The CFNAI is Econintersect’s primary “rear window” (coincident indicator) tool as it provides a summary quantitative value for all the economic data being released. The data is not spun or explained – it is what it is. The index is quite noisy, and the only way to view the data is to use the 3 month moving average.
As this index is never set in concrete, each month a good portion of the data is backwardly revised slightly. With today’s September 2011 release, can we take the current 3 month moving average of -0.21 (which is neither recessionary or good) to the bank? Note that a zero value for the index indicates that the national economy is expanding at its historical trend rate of growth.
Even the 3 month moving average has over time significant backward revision. This is due both to changing methodology and backward revisions of this index’s data sources. This point is important as the authors of this index have stated that -0.7 value is the separation between economic expansion and contraction. The graph below shows the difference between the original published index values and the values of the index as of August 2011.
This index seems to continuously creep – and when using this index in real time, Econintersect would assume the index values released today could easily be off in a range +0.2 to -0.2 as the data in the future will be continuously revised. However, there are times when the uncertainty in real time can be much larger. For seven consecutive months in the Great Recession, backward revisions ranged from -0.7 to -0.9. In such times of severe economic stress the CFNAI has little real time accuracy, although it still definitely was showing that the economy was bad. It simply did not reflect exactly how bad in real time.
This index measures real growth against potential growth – and real growth has been weakening against potential growth since the beginning of 2010. However, over the last six months, the index has remained in a range between -0.20 and -0.30 except for June which was -0.55. Optimistically, it can be said the index has a flat trend – neither improving or degrading.
This is a super coincident indicator – which by definition is a rear view economic picture.
The Chicago Fed’s explanation of the movement this month:
Employment-related indicators contributed +0.04 to the index in September, an increase from –0.12 in August. Civilian employment rose 0.3 percent in September after an increase of 0.2 percent in the prior month. However, the unemployment rate was unchanged at 9.1 percent in September.
Production-related indicators made a contribution of +0.02 to the index in September, up from –0.06 in August. Industrial production edged up 0.2 percent in September after remaining flat in August. Manufacturing production rose 0.4 percent in September after increasing 0.3 percent in August. Additionally, manufacturing capacity utilization edged up to 75.1 percent in September.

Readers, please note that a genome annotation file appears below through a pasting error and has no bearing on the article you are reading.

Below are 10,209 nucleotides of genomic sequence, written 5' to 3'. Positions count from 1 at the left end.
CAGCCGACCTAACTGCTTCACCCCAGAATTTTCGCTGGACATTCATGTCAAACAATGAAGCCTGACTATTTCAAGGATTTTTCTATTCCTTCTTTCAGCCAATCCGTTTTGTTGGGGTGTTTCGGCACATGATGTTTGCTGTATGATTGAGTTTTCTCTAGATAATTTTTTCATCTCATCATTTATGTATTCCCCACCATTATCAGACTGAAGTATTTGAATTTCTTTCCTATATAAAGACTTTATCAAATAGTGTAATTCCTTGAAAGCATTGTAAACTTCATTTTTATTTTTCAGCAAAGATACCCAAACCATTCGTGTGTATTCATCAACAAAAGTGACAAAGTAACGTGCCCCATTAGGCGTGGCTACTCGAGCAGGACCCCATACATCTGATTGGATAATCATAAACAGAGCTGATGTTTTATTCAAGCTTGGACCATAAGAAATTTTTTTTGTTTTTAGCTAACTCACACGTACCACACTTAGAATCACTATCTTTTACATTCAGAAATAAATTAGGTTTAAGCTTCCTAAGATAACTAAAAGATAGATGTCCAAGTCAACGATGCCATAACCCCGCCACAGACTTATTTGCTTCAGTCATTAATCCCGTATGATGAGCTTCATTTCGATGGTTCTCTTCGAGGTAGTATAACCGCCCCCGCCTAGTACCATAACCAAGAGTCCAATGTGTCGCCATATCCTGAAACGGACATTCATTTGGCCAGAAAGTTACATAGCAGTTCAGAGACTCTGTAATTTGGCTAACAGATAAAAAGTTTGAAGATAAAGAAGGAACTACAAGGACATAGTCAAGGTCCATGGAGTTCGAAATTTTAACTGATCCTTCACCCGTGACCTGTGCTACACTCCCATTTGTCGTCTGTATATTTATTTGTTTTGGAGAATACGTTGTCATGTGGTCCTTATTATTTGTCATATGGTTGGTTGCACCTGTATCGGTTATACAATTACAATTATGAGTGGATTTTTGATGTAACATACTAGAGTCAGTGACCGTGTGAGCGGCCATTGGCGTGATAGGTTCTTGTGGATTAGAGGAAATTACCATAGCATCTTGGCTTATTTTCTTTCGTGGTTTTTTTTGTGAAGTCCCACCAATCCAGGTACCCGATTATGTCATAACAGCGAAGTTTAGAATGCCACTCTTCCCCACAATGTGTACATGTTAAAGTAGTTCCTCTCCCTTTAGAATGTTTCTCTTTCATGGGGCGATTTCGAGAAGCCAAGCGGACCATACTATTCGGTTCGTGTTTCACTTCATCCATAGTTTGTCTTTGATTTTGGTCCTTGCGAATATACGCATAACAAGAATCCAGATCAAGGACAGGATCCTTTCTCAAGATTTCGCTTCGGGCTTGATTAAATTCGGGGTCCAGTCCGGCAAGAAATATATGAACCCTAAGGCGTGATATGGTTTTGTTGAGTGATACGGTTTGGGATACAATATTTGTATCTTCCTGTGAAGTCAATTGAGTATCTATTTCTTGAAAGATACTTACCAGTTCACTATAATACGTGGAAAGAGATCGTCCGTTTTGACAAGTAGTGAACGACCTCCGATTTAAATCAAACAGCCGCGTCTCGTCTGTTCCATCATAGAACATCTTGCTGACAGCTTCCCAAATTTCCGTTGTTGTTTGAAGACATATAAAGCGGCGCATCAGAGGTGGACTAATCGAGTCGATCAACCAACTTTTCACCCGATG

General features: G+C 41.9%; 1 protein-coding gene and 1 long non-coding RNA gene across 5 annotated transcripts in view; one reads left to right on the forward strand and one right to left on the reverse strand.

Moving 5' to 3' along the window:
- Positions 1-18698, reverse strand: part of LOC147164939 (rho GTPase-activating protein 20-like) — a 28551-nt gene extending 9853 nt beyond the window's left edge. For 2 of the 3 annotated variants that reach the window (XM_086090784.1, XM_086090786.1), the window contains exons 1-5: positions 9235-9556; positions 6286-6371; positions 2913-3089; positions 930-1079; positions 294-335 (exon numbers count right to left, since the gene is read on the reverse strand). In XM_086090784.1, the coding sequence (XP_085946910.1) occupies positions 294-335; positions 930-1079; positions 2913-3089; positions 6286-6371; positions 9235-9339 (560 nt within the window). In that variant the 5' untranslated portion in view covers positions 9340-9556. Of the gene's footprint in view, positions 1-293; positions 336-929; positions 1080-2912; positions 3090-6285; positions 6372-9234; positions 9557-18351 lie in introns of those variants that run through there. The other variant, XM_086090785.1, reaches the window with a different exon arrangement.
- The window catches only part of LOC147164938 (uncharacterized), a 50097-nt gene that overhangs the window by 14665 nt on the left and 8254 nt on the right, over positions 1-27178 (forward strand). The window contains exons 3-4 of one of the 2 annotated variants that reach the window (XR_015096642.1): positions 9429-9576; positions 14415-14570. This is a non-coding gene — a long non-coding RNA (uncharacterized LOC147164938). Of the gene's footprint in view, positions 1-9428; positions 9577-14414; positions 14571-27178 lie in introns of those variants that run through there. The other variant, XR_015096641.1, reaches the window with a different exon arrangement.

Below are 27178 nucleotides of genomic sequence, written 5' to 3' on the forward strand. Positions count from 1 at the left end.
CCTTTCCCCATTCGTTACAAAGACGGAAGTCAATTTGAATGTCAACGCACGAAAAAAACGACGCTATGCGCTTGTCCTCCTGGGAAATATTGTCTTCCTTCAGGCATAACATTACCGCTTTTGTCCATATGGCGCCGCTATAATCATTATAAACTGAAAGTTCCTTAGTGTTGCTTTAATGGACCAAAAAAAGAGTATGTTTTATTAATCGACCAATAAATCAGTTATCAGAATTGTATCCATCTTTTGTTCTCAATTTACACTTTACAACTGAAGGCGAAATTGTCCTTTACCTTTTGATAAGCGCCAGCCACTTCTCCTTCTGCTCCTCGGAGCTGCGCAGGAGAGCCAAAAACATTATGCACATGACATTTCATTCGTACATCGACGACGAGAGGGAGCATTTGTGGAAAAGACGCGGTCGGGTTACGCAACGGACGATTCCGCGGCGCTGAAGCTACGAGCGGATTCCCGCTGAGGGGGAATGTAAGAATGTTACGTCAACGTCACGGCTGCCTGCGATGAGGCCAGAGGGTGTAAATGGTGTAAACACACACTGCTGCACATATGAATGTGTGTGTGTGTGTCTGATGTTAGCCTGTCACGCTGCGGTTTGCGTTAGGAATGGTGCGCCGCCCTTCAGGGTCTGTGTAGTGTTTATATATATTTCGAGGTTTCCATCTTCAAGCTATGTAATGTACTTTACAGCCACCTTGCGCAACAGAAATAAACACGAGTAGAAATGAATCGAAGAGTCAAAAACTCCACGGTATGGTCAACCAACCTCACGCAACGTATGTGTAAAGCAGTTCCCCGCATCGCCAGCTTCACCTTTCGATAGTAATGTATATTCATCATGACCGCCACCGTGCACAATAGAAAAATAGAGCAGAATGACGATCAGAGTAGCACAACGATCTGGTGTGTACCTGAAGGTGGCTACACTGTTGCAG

The contribution from the consumption and housing category to the index rose to –0.30 in September from –0.38 in August. Housing starts improved to 658,000 annualized units in September from 572,000 in August. Conversely, housing permits decreased to 594,000 annualized units from 625,000 over the same period. The sales, orders, and inventories category contributed +0.01 to the index in September, up slightly from –0.03 in August.
Thirty-nine of the 85 individual indicators made positive contributions to the index in September, while 46 made negative contributions. Fifty-six indicators improved from August to September, while 27 indicators deteriorated and two were unchanged. Of the indicators that improved, 28 made negative contributions. The index was constructed using data available as of October 20, 2011. At that time, September data for 52 of the 85 indicators had been published. For all missing data, estimates were used in constructing the index.
The CFNAI explained:
With the significant amount of monthly revisions occurring, the three month moving average provides a better metric for economic activity levels.
The CFNAI is significant because it is a weighted average of 85 indicators drawn from four broad categories of data: 1) production and income; 2) employment, unemployment, and hours; 3) personal consumption and housing; and 4) sales, orders, and inventories. As mentioned previously, Econintersect uses the three month moving average for its analysis as the index is quite noisy – and the three month moving average smooths out the data so trends are more obvious.
Econintersect considers the CFNAI one of the best single metrics to gauge the real economic activity for the U.S. – and puts the entire month’s economic releases into their proper perspective, although it is almost a month after the fact.
As the CFNAI is a summary index, the data must be assumed correct to give it credibility. This assumption has been justified in the past because the index has proven to have a remarkable correlation to the overall economy. When using this index, it is trend direction which is important – not necessarily the value when the index is above -0.7, the historical boundary between expansion and contraction.